In fact, the power of first impressions — and networking — became clear when a student group chose to dress up as their assigned journals — and Meacham tweeted the picture to the journals’ editors.

“What a fun idea! We’re guessing Atticus is represented by the second lady from the right?” tweeted @Atticus Books.

“We’re definitely the hat/tie wearing individual on the right!” replied @Paris Review.

Story and photo submitted by Associate Professor Rebecca Meacham.

Sheepshead design honorees include students Vanden Bloomen, Jenkins

The Northeast Wisconsin Fox River Ad Club Addy Awards Gala was held Thursday (Feb. 28) in Appleton. The competition sponsored by the Fox River Ad Club is the first level of American Advertising Federation recognition leading up to regional and national awards, with “Gold Award” winners advancing. In a previous edition of this newsletter, we shared the news that graphic design student Matt Vanden Boomen received multiple awards. The highest honor, a Gold Student Addy Award for graphic design of the fall 2012 Sheepshead Review, was actually a joint honor shared with another student. Vanden Boomen, the journal’s creative editor, partnered with chief layout editor Jake Jenkins on the design. This year’s adviser for Sheepshead Review is Prof. Chuck Rybak of English and Humanistic Studies, and the student editor-in-chief is  Kelsey Duquaine.

National review: UW-Green Bay’s Sheepshead a literary contender

UW-Green Bay’s biannual Sheepshead Review literary magazine earned positive marks from a national online review recently, with praising its contents and visual appeal. “NFL fans who take pleasure in the arts will affirm that Green Bay has more to offer than the Packers,” the review starts off, before praising “one of the visually strongest arts journals in the current landscape.” The review also discusses specific works, including visual art and short stories. “This magazine deserves a slot in the literary magazine playoffs,” the review concludes, “and has least as good a chance as the Packers do to win out.” Uhh, never mind that Packers part, maybe. Check out, and read the full review here.

UW-Green Bay to welcome noted writer, editor for series of public events

The University of Wisconsin-Green Bay will welcome a noted fiction writer, editor — and vendor at Chicago’s Wrigley Field — for a series of public events Monday, April 9 on the campus at 2420 Nicolet Drive.

Mike Czyzniejewski is the author of numerous stories that have been published in a variety of noted literary reviews and magazines. His story collection, Elephants in Our Bedroom, was published in 2009, and his newest work, Chicago Stories – 40 Dramatic Fictions is newly published. Author Aimee Bender has described Czyzniejewski’s writing as “both wry-funny and absurd-funny, plunging into the everyday and the outrageous — here’s a bouquet of bright and fun-to-read stories.”

Czyzniejewski was born in Chicago and grew up in its south suburbs. He earned his Master of Fine Arts degree at Bowling Green (Ohio) State University, and now teaches there while editing the Mid-American Review. He also works as a vendor at Wrigley Field, selling everything from soda and peanuts to hot dogs and beer. Czyzniejewski lives in Bowling Green with his wife and son.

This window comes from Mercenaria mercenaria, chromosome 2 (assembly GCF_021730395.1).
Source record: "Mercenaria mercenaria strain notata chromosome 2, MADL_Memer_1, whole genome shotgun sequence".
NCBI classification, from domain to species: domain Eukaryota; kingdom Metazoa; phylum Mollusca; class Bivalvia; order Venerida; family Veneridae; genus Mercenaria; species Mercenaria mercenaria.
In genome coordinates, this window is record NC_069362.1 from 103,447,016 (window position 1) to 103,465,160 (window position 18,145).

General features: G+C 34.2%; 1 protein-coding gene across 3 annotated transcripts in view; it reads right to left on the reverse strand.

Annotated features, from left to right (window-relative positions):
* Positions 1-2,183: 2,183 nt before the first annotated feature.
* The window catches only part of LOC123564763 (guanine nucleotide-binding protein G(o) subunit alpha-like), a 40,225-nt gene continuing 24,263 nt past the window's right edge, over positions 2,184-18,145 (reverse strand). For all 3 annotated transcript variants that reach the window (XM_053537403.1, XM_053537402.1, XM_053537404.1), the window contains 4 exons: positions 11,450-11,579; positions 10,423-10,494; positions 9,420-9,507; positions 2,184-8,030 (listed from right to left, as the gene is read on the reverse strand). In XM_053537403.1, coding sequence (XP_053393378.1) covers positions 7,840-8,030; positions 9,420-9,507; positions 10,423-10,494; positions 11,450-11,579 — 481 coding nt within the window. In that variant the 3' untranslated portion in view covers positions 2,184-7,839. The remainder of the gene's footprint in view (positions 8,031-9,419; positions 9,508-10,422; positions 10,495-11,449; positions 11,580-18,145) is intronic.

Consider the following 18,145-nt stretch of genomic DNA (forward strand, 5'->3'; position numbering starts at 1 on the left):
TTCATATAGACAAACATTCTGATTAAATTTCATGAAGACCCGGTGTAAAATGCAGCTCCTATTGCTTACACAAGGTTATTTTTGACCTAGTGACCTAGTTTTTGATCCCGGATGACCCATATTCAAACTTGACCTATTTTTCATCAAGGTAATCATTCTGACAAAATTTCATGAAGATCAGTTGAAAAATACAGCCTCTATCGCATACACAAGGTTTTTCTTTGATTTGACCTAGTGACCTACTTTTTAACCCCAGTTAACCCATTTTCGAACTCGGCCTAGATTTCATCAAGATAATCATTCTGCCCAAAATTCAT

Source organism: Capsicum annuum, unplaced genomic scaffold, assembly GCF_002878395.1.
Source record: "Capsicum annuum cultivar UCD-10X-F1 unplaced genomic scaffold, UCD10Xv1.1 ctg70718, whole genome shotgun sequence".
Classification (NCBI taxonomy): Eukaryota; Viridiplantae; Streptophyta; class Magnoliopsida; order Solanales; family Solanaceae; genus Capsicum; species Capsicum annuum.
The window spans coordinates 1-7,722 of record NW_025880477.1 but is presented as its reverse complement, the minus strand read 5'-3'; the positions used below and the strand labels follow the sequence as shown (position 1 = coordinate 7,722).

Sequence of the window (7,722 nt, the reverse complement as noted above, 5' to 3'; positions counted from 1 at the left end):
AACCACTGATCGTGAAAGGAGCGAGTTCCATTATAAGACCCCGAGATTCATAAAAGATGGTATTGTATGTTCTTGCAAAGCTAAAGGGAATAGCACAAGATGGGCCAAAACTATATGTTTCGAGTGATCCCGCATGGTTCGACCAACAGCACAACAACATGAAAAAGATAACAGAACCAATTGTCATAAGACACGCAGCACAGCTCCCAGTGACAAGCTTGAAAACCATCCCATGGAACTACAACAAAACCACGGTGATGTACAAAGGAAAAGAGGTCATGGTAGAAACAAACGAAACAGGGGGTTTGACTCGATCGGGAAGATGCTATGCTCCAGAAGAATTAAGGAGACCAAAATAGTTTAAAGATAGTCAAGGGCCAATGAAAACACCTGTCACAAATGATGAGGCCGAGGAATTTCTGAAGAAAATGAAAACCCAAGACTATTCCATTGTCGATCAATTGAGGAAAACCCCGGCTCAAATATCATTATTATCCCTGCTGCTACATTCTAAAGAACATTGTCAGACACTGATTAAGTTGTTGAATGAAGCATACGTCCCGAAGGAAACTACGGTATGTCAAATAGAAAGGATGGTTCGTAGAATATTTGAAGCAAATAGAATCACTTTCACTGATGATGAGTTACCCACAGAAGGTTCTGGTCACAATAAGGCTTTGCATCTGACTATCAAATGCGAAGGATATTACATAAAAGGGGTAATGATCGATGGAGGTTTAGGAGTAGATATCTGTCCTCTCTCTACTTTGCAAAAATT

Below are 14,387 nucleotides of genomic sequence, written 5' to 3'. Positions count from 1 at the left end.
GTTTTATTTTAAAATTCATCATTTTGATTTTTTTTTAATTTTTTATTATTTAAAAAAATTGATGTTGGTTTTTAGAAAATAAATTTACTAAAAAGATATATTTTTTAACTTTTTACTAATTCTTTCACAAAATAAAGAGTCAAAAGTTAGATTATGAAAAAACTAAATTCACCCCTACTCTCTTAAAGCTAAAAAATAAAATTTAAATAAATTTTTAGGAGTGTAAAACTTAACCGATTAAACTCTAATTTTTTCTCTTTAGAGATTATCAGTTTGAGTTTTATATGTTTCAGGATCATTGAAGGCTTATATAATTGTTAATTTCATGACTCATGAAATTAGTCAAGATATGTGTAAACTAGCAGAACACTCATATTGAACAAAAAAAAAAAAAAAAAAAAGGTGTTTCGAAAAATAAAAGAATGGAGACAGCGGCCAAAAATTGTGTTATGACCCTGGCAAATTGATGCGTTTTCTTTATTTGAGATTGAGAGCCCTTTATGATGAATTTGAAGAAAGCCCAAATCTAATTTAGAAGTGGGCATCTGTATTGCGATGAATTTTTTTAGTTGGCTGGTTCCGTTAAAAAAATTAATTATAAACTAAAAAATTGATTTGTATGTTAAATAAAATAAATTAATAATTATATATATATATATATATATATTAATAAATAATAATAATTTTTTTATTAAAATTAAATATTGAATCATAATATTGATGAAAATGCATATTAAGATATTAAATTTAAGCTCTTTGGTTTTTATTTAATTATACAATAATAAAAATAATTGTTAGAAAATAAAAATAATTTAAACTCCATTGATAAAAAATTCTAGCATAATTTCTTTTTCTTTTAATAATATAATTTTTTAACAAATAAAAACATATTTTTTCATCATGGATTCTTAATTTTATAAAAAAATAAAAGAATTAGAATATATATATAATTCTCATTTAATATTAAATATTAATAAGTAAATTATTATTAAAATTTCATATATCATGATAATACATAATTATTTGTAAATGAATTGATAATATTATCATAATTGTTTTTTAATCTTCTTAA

Czyzniejewski will be featured at the following events on Monday, April 9. Each will take place in the Christie Theatre of UW-Green Bay’s University Union, and each is free and open to the public.

Writing workshop, 1-2 p.m.: Czyzniejewski will lead participants through a creative writing exercise.

Fiction reading and Q & A, 2:30-3:30 p.m.: Copies of Czyzniejewski’s two story collections will be available for signing and cash purchase.

What’s next? A panel discussion about careers in editing and journal design, 4-5 p.m.: Discussion will feature Czyzniejewski, along with Wendy Vardaman and Sarah Busse (poet laureates of Madison and co-editors of the journal Verse Wisconsin) and Rana Husseini (human rights advocate and award-winning journalist for the Jordan Times).

All three events are sponsored by the Campus Writers’ Union, Sheepshead Review and the Department of Humanistic Studies.


Campus hosts visit by Chicago writer Mike Czyzniejewski

He’s a fiction writer, editor, and Wrigley Field vendor and he’ll be on campus Monday (April 9) for various events throughout the day. Mike Czyzniejewski’s visit is sponsored by the Campus Writers’ Union, Sheepshead Review and Humanistic Studies. His newest book, Chicago Stories, is a collection of dramatic, usually funny fictions — each told in the persona of a famous Chicagoan (or even buildings, like Soldier Field or the water tower). His writing has been described as “both wry-funny and absurd-funny, plunging into the everyday and the outrageous.” More on Czyniejewski.

Trio of April 9 events features visiting writer

1 to 2 p.m., Christie TheatreWriting Workshop with Mike Czyniejewski: the author will lead participants through a creative writing exercise. All are welcome.

2:30 to 3:30 p.m., Christie TheaterFiction Reading and Q&A with Mike Czyzniejewski: copies of his two story collections will be available for signing and cash purchase. All are welcome.

4 to 5 p.m., Christie TheatrePanel Discussion about Careers in Editing and Journal Design with Mike Czyzniejewski, fiction writer and editor of the literary journal Mid American Review; Wendy Vardamann and Sarah Busse, poet laureates of Madison and co-editors of the journal Verse Wisconsin; and Rana Husseini, human rights advocate, author and award-winning journalist for the Jordan Times. All are welcome.